Alvin Rabushka

David and Joan Traitel Senior Fellow, Emeritus

Alvin Rabushka is the David and Joan Traitel Senior Fellow, Emiritus at the Hoover Institution.

He is the author or coauthor of numerous books in the areas of race and ethnicity, aging, taxation, state and local government finances, and economic development. His books include Politics in Plural Societies (originally published in 1972 and reissued in 2008 with a foreword and epilogue); A Theory of Racial Harmony; The Urban Elderly Poor; Old Folks at Home; The Tax Revolt; The Flat Tax; From Adam Smith to the Wealth of America; Hong Kong: A Study in Economic Freedom; and the New China. Rabushka’s most recent publication is Taxation in Colonial America, which received Special Recognition as a 2009 Fraunces Tavern Museum Book Award.

He has published numerous articles in scholarly journals and in national newspapers. He has consulted for, and testified before, a number of congressional committees. In 1980, he served on President Ronald Reagan's Tax Policy Task Force.

Rabushka's books and articles on the flat tax (with Robert E. Hall) provided the intellectual foundation for numerous flat tax bills that were introduced in Congress during the 1980s and 1990s and the proposals of several presidential candidates in 1996 and 2000. He was recognized in Money magazine's twentieth-anniversary issue "Money Hall of Fame" for the importance of his flat tax proposal in bringing about passage of the Tax Reform Act of 1986. His pioneering work on the flat tax contributed to the adoption of the flat tax in Jamaica, Estonia, Latvia, Lithuania, Russia, Ukraine, Serbia, Romania, Bulgaria, Slovakia, the Czech Republic, Georgia, Mongolia, Mauritius, Montenegro, Macedonia, Albania, Kygyzstan, Kazakhstan, Belarus, Trinidad and Tobago, Pridnestrovie (Transdniestra), several Swiss Cantons, and the Federation of Bosnia and Herzegovina. He has also drafted flat tax plans for Austria, El Salvador, Guatemala, Mexico, Argentina, Chile, Canada, and Slovenia.

Rabushka received his AB in Far Eastern studies from Washington University (St. Louis) in 1962, followed by his MA and PhD degrees in political science from Washington University in 1966 and 1968. In 2007, he was honored as a distinguished alumnus of the School of Arts and Sciences at Washington University.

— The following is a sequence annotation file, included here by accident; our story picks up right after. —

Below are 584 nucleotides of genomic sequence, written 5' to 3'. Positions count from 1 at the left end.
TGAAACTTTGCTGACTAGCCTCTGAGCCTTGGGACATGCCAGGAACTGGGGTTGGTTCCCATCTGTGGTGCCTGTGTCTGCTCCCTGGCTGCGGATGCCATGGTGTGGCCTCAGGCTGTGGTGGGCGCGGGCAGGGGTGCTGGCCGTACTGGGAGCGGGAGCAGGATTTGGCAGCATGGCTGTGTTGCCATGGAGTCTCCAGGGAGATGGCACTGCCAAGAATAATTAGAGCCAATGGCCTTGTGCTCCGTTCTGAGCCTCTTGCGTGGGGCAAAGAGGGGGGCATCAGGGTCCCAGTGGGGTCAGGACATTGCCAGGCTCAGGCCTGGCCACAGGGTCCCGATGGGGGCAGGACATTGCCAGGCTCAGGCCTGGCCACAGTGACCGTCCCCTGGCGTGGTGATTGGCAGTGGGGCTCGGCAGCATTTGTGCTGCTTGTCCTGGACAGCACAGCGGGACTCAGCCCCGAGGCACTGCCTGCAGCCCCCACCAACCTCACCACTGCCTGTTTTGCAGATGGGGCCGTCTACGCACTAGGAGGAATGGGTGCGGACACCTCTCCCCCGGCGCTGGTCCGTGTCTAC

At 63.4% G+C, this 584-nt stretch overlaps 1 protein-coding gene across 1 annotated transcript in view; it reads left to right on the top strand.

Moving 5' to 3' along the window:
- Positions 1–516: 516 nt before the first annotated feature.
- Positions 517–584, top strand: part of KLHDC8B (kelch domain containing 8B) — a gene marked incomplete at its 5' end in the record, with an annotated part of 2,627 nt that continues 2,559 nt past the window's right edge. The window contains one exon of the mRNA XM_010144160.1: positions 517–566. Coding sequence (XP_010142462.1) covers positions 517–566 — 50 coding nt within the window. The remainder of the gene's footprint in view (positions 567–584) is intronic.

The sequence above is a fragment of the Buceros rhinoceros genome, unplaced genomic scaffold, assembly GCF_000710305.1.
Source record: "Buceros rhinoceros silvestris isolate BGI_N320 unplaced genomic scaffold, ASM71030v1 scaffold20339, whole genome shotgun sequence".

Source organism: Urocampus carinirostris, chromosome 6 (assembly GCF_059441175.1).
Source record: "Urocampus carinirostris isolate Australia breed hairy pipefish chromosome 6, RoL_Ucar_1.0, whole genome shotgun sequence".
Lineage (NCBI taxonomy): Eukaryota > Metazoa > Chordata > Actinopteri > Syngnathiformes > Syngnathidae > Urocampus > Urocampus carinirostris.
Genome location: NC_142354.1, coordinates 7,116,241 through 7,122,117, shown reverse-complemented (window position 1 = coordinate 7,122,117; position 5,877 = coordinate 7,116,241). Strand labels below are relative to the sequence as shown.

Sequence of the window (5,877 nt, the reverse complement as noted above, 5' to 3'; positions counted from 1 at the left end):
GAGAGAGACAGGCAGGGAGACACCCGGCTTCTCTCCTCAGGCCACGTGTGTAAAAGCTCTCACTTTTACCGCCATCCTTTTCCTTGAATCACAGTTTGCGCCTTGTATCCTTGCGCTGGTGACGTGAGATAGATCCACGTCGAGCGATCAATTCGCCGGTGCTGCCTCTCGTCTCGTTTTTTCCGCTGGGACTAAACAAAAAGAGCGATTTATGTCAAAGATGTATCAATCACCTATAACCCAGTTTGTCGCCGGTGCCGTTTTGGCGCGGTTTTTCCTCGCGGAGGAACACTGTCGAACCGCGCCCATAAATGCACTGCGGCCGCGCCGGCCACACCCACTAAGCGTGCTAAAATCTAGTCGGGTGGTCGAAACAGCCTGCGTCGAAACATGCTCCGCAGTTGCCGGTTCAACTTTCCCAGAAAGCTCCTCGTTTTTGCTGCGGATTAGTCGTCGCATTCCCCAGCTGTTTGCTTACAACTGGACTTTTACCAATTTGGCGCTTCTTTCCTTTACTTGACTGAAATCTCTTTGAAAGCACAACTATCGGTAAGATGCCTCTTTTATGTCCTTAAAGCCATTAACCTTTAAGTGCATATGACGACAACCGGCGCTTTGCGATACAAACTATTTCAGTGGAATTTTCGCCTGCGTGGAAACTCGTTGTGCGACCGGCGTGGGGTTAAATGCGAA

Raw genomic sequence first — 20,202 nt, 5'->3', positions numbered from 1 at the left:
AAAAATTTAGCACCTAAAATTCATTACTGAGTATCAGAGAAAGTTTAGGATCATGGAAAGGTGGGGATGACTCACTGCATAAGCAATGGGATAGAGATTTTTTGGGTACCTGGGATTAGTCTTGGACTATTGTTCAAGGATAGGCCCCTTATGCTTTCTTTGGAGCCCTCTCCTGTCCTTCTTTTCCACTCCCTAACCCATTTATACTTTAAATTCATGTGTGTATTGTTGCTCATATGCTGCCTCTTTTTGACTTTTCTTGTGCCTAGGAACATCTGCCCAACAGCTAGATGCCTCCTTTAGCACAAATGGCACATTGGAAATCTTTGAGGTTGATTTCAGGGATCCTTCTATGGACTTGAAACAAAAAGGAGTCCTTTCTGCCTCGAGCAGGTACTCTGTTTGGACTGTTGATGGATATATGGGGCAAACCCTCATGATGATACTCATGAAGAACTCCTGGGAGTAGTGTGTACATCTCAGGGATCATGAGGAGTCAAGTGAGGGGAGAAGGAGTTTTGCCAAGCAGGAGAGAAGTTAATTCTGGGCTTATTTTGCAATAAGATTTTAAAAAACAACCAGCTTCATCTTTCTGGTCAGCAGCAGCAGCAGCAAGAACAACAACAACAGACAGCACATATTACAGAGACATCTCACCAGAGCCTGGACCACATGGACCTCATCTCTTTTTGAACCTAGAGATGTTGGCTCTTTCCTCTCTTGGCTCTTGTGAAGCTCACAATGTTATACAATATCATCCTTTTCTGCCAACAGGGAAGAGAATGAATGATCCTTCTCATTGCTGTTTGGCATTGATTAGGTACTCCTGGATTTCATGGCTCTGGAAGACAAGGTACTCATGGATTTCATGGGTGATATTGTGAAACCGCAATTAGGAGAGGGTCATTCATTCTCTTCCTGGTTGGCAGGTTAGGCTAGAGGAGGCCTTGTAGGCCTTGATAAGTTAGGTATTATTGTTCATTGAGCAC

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Recent Commentary

Analysis and Commentary

Fact and Fancy about Post-Communist Economic Reforms

by Alvin Rabushka, Michael S. Bernstamvia
Tuesday, November 21, 2000

Apart from a sharp decline in living standards, the greatest loser in Russia’s economic reforms has been plain facts.

Analysis and Commentary

Russia’s Banks Are Corrupt and Unreformed

by Alvin Rabushka, Michael S. Bernstamvia
Monday, October 2, 2000

The failure to reform Russia’s banks, wrote the The Moscow correspondent of The Economist, is hampering the development of a vital source of financing for restructuring Russian enterprises.

Analysis and Commentary

Russia Has No Real Banks

by Alvin Rabushka, Michael S. Bernstamvia
Thursday, September 21, 2000

Russia’s banks are ersatz banks, not real banks; their main activity is to transmit subsidies from the government to enterprises.

Analysis and Commentary

How Big Are Russia's Foreign Exchange Reserves?

by Alvin Rabushka, Michael S. Bernstamvia
Monday, September 11, 2000

To find an answer, we need to examine monthly balance sheets of the Central Bank, the debt records of the Ministry of Finance, and the collective balance sheets of the monetary authority, which comprises jointly the Central Bank of Russia and the Ministry of Finance.

Analysis and Commentary

Russia Adopts 13% Flat Tax

by Alvin Rabushka, Michael S. Bernstamvia
Wednesday, July 26, 2000

The Russian government, under its new president, Vladimir Putin, has made tax reform its number one economic policy priority. It

Analysis and Commentary

How to Reverse the Upcoming Russian Bust

by Alvin Rabushka, Michael S. Bernstamvia
Saturday, July 1, 2000

A real banking system, a crucial leg in the triad of the financial system (fiscal, monetary, and banking), would effectively separate management of the monetary system from private finance, beget private productive incentives, mobilize private savings, and finance private investment.

Analysis and Commentary

It’s the Dollar

by Alvin Rabushka, Michael S. Bernstamvia
Sunday, January 30, 2000

With the U.S. dollar as legal tender in Russia, the issue of an overvalued ruble disappears.

Analysis and Commentary

Prospects for Tax Reform

by Alvin Rabushkavia Hoover Daily Report
Monday, December 27, 1999

What are the prospects for a flat tax, a national retail sales tax, or any major overhaul of the federal income tax in the near future?

Flatten the Payroll Tax—and Change the World

by Alvin Rabushkavia Hoover Digest
Friday, April 30, 1999

Hoover fellow Alvin Rabushka offers a tax reform proposal that would save the Social Security system, make the tax system flat and fair, and give taxpayers the opportunity to increase their retirement savings. Not bad for eight hundred words.

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Stop the Bailout

by Alvin Rabushka, Michael S. Bernstamvia Hoover Digest
Friday, October 30, 1998

Teetering on the verge of collapse, the Russian banking system is threatening to bring the entire Russian economy down with it. Hoover fellows Michael S. Bernstam and Alvin Rabushka argue that Russia’s banks need to be reformed, not bailed out.



The Russian Economy